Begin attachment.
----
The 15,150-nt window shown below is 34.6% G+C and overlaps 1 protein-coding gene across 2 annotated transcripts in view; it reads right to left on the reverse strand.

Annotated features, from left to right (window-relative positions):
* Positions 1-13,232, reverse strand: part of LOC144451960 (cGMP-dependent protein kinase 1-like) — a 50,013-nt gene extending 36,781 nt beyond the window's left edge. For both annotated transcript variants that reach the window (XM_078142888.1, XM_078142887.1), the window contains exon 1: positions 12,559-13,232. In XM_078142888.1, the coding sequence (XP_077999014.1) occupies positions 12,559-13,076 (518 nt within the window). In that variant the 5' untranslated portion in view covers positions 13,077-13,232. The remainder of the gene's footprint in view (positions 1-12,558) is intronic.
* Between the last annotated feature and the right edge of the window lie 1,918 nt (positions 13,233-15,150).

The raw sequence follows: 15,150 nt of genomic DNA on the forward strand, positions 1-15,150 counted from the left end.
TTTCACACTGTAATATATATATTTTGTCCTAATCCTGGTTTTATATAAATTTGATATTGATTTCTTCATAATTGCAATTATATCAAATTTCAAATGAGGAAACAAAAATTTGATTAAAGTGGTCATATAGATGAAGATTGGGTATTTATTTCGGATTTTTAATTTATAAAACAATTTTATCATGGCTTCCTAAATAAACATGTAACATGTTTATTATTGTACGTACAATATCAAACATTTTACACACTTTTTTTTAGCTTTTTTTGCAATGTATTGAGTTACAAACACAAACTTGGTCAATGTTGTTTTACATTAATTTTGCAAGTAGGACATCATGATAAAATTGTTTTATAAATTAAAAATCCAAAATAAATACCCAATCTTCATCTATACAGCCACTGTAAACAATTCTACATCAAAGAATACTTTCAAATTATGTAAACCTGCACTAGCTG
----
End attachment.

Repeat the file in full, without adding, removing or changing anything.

The 15,150-nt window shown below is 34.6% G+C and overlaps 1 protein-coding gene across 2 annotated transcripts in view; it reads right to left on the reverse strand.

Annotated features, from left to right (window-relative positions):
* Positions 1-13,232, reverse strand: part of LOC144451960 (cGMP-dependent protein kinase 1-like) — a 50,013-nt gene extending 36,781 nt beyond the window's left edge. For both annotated transcript variants that reach the window (XM_078142888.1, XM_078142887.1), the window contains exon 1: positions 12,559-13,232. In XM_078142888.1, the coding sequence (XP_077999014.1) occupies positions 12,559-13,076 (518 nt within the window). In that variant the 5' untranslated portion in view covers positions 13,077-13,232. The remainder of the gene's footprint in view (positions 1-12,558) is intronic.
* Between the last annotated feature and the right edge of the window lie 1,918 nt (positions 13,233-15,150).

The raw sequence follows: 15,150 nt of genomic DNA on the forward strand, positions 1-15,150 counted from the left end.
TTTCACACTGTAATATATATATTTTGTCCTAATCCTGGTTTTATATAAATTTGATATTGATTTCTTCATAATTGCAATTATATCAAATTTCAAATGAGGAAACAAAAATTTGATTAAAGTGGTCATATAGATGAAGATTGGGTATTTATTTCGGATTTTTAATTTATAAAACAATTTTATCATGGCTTCCTAAATAAACATGTAACATGTTTATTATTGTACGTACAATATCAAACATTTTACACACTTTTTTTTAGCTTTTTTTGCAATGTATTGAGTTACAAACACAAACTTGGTCAATGTTGTTTTACATTAATTTTGCAAGTAGGACATCATGATAAAATTGTTTTATAAATTAAAAATCCAAAATAAATACCCAATCTTCATCTATACAGCCACTGTAAACAATTCTACATCAAAGAATACTTTCAAATTATGTAAACCTGCACTAGCTG